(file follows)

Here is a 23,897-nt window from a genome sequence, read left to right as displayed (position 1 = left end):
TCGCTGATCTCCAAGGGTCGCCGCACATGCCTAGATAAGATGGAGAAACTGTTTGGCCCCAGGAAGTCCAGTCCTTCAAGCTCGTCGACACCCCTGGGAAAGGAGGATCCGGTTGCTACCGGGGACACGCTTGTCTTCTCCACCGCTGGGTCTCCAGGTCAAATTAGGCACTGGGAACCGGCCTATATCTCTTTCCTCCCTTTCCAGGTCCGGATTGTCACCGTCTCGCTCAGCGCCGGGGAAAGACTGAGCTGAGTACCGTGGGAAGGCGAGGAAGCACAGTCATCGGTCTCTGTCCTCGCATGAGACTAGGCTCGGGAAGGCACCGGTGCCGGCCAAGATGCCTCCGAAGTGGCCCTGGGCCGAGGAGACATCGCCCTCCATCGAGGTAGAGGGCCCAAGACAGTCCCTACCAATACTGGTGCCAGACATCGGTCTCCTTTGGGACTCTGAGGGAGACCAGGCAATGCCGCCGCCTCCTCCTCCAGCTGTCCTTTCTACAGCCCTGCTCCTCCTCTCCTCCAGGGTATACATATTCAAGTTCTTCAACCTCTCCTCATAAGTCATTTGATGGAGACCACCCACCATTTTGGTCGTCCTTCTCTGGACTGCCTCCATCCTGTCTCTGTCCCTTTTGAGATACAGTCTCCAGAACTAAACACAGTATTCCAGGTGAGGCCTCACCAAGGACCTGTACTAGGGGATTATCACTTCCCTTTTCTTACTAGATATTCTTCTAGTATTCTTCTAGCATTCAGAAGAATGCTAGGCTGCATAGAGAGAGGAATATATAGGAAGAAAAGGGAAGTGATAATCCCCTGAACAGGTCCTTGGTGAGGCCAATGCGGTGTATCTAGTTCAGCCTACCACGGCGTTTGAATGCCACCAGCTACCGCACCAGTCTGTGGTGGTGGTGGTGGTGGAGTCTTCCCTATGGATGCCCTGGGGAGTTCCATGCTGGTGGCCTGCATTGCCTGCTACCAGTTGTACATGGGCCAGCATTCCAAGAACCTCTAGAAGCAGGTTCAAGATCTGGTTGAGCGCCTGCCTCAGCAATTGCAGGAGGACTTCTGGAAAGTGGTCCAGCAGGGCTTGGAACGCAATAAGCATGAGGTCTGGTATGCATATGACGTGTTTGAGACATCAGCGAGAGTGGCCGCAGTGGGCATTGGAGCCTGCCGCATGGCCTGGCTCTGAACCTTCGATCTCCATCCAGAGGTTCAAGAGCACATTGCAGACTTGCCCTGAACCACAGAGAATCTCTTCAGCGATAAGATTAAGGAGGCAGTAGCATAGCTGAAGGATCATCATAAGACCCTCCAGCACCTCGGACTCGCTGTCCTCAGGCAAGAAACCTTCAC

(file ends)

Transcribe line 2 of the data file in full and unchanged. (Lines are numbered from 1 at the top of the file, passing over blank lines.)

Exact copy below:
TCGCTGATCTCCAAGGGTCGCCGCACATGCCTAGATAAGATGGAGAAACTGTTTGGCCCCAGGAAGTCCAGTCCTTCAAGCTCGTCGACACCCCTGGGAAAGGAGGATCCGGTTGCTACCGGGGACACGCTTGTCTTCTCCACCGCTGGGTCTCCAGGTCAAATTAGGCACTGGGAACCGGCCTATATCTCTTTCCTCCCTTTCCAGGTCCGGATTGTCACCGTCTCGCTCAGCGCCGGGGAAAGACTGAGCTGAGTACCGTGGGAAGGCGAGGAAGCACAGTCATCGGTCTCTGTCCTCGCATGAGACTAGGCTCGGGAAGGCACCGGTGCCGGCCAAGATGCCTCCGAAGTGGCCCTGGGCCGAGGAGACATCGCCCTCCATCGAGGTAGAGGGCCCAAGACAGTCCCTACCAATACTGGTGCCAGACATCGGTCTCCTTTGGGACTCTGAGGGAGACCAGGCAATGCCGCCGCCTCCTCCTCCAGCTGTCCTTTCTACAGCCCTGCTCCTCCTCTCCTCCAGGGTATACATATTCAAGTTCTTCAACCTCTCCTCATAAGTCATTTGATGGAGACCACCCACCATTTTGGTCGTCCTTCTCTGGACTGCCTCCATCCTGTCTCTGTCCCTTTTGAGATACAGTCTCCAGAACTAAACACAGTATTCCAGGTGAGGCCTCACCAAGGACCTGTACTAGGGGATTATCACTTCCCTTTTCTTACTAGATATTCTTCTAGTATTCTTCTAGCATTCAGAAGAATGCTAGGCTGCATAGAGAGAGGAATATATAGGAAGAAAAGGGAAGTGATAATCCCCTGAACAGGTCCTTGGTGAGGCCAATGCGGTGTATCTAGTTCAGCCTACCACGGCGTTTGAATGCCACCAGCTACCGCACCAGTCTGTGGTGGTGGTGGTGGTGGAGTCTTCCCTATGGATGCCCTGGGGAGTTCCATGCTGGTGGCCTGCATTGCCTGCTACCAGTTGTACATGGGCCAGCATTCCAAGAACCTCTAGAAGCAGGTTCAAGATCTGGTTGAGCGCCTGCCTCAGCAATTGCAGGAGGACTTCTGGAAAGTGGTCCAGCAGGGCTTGGAACGCAATAAGCATGAGGTCTGGTATGCATATGACGTGTTTGAGACATCAGCGAGAGTGGCCGCAGTGGGCATTGGAGCCTGCCGCATGGCCTGGCTCTGAACCTTCGATCTCCATCCAGAGGTTCAAGAGCACATTGCAGACTTGCCCTGAACCACAGAGAATCTCTTCAGCGATAAGATTAAGGAGGCAGTAGCATAGCTGAAGGATCATCATAAGACCCTCCAGCACCTCGGACTCGCTGTCCTCAGGCAAGAAACCTTCAC